Weapons of mass destruction
This article is part of the Center for Media & Democracy's focus on the fallout of nuclear "spin."
A basic and deliberately limited definition for the term weapons of mass destruction, also known as WMD, comes from the National Strategy to Combat Weapons of Mass Destruction of 2002:
"Weapons of mass destruction (WMD)--nuclear, biological, and chemical--in the possession of hostile states and terrorists represent one of the greatest security challenges facing the United States." Also included in this category are missiles capable of reaching both the United States and U.S. interests abroad.
This limited "NBC" definition also occurs in other official and quasi-official projects such as the Nuclear Threat Initiative. However this focus may be a distraction, similar to the notion of cyberterror or cyberwar, intended to move attention away from several facts that are rarely or never mentioned by any official American document:
- The United States claims to have "clear superiority" in nuclear weapon, biological weapon and chemical weapon technologies, and has stockpiles of nuclear and other weapons sufficient to wipe out Earth's whole population.
- The United Nations prefers a wider definition of WMD than the old NBC trio - including radiological weapons. Also the American Committee for the United Nations University in its 2001 State of the Future report cited the Swedish Peace Insitute and other sources as arguing that artificial intelligence, genetics, proteomics, molecular engineering had vastly greater potential than NBC weapons to destroy not only human but all life on Earth, within credible near-term development pathways. Early promoters of some of these technologies actually tend to have the most cautionary views: Hugo de Garis, K. Eric Drexler, Bill Joy, and recently Martin Rees, the UK Astronomer-Royal, have made such apocalyptic predictions.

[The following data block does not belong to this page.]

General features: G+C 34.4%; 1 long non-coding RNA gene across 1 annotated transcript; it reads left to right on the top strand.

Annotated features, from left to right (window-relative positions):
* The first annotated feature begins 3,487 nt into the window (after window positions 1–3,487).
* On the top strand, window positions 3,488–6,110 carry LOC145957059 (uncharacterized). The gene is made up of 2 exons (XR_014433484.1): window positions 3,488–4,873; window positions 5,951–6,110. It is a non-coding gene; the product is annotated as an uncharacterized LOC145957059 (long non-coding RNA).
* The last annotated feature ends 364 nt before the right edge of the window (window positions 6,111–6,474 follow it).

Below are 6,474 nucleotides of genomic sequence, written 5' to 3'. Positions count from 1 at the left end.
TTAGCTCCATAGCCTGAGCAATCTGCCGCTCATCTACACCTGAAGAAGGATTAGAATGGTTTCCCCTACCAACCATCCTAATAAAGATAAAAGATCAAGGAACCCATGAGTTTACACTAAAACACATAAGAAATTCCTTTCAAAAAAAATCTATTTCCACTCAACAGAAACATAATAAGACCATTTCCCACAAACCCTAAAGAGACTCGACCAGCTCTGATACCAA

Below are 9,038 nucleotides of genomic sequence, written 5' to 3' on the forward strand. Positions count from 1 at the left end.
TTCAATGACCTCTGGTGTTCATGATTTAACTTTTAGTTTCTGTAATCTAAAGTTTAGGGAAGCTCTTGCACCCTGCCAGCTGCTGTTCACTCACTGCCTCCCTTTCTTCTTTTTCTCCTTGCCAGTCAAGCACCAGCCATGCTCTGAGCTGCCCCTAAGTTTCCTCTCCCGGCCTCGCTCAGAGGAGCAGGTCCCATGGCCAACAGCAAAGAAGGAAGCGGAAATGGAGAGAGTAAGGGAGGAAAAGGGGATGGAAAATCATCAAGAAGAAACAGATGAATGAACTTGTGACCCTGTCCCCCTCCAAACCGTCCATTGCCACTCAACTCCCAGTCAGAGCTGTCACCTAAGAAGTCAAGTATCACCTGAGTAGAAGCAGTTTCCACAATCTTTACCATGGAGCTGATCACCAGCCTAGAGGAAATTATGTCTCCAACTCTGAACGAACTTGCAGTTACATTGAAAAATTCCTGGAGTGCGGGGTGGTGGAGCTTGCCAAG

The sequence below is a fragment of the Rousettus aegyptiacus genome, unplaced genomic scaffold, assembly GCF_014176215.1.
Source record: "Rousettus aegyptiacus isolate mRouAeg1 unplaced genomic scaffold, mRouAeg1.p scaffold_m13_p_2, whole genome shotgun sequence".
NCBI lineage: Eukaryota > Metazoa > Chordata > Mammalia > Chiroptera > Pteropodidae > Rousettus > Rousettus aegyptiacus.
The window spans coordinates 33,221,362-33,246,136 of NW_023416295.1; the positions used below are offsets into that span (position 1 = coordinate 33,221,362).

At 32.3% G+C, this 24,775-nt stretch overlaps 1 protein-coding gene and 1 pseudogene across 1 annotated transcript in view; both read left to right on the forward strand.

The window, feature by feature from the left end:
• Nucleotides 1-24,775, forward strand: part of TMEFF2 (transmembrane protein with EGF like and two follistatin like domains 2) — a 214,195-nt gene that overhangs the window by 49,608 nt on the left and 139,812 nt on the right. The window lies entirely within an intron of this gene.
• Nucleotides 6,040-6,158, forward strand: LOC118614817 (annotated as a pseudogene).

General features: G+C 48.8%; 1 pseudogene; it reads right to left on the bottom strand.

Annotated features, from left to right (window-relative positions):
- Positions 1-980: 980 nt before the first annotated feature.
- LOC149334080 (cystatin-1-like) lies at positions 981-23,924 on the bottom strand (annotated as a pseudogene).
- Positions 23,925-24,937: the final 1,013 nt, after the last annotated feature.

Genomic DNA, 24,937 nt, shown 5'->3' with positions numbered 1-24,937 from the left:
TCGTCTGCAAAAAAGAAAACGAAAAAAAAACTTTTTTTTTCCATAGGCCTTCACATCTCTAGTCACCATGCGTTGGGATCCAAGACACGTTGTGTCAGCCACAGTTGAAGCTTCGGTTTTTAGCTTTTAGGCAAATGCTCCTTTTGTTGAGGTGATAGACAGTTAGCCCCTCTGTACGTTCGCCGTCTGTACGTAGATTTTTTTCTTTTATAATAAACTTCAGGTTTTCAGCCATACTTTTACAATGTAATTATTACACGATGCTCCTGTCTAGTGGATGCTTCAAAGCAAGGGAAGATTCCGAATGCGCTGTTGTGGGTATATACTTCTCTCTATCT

- Various US think tanks, e.g. Foresight Institute, and corporations, e.g. Zyvex, and even some nonprofit 'charities', e.g. Singularity Institute, are actively researching these technologies and effectively promoting them - they have been successful in achieving vast investments from the US military-industrial complex, e.g. the National Nanotechnology Initiative funded under the Clinton Administration. By contrast the Chinese initiatives in this area have been mostly privately funded with medical or materials objectives.
Fighting Words: An Iraq War Glossary says that Weapons of mass destruction (WMD) are "chemical, biological, and nuclear weapons. The Washington Post quoted historian Paul Fussell on the subject: 'A machine gun, properly fired, is a weapon of mass destruction. We're pretending that only awful and sinister people own weapons of mass destruction. We own them, too. We just call them something else.'"
- Advisory Panel to Assess Domestic Response Capabilities for Terrorism Involving Weapons of Mass Destruction
- arms control
- Arms-to-Iraq affair
- Homeland defense
- Homeland security
- Iraqi National Congress
- Iraqi supergun affair
- lightweight anti-structure missile (ASM)
- National Counterproliferation Center
- Nuclear Threat Initiative
- nuclear weapons
- Pro-technology propaganda
- Russia "Cleaned Up" Saddam's WMD
- The alleged linkage of Saddam Hussein with Osama bin Laden, al Qaeda and weapons of mass destruction
- weapons of mass destruction investigation
- weapons of mass destruction suspected terrorists
References and notes
- John Steinbach, Israeli Weapons of Mass Destruction: a Threat to Peace, DC Iraq Coalition/Centre for Research on Globalisation (CRG), globalresearch.ca, March 3, 2002.
- Mark Matthews and Tom Bowman, "U.S. officials brief inspectors on Iraq's weapons programs. State Department, intelligence officials meet with U.N. panel," Baltimore Sun, November 13, 2002.
- Todd W. John, "How the techies will find Saddam's arsenal," Asia Times, November 15, 2002.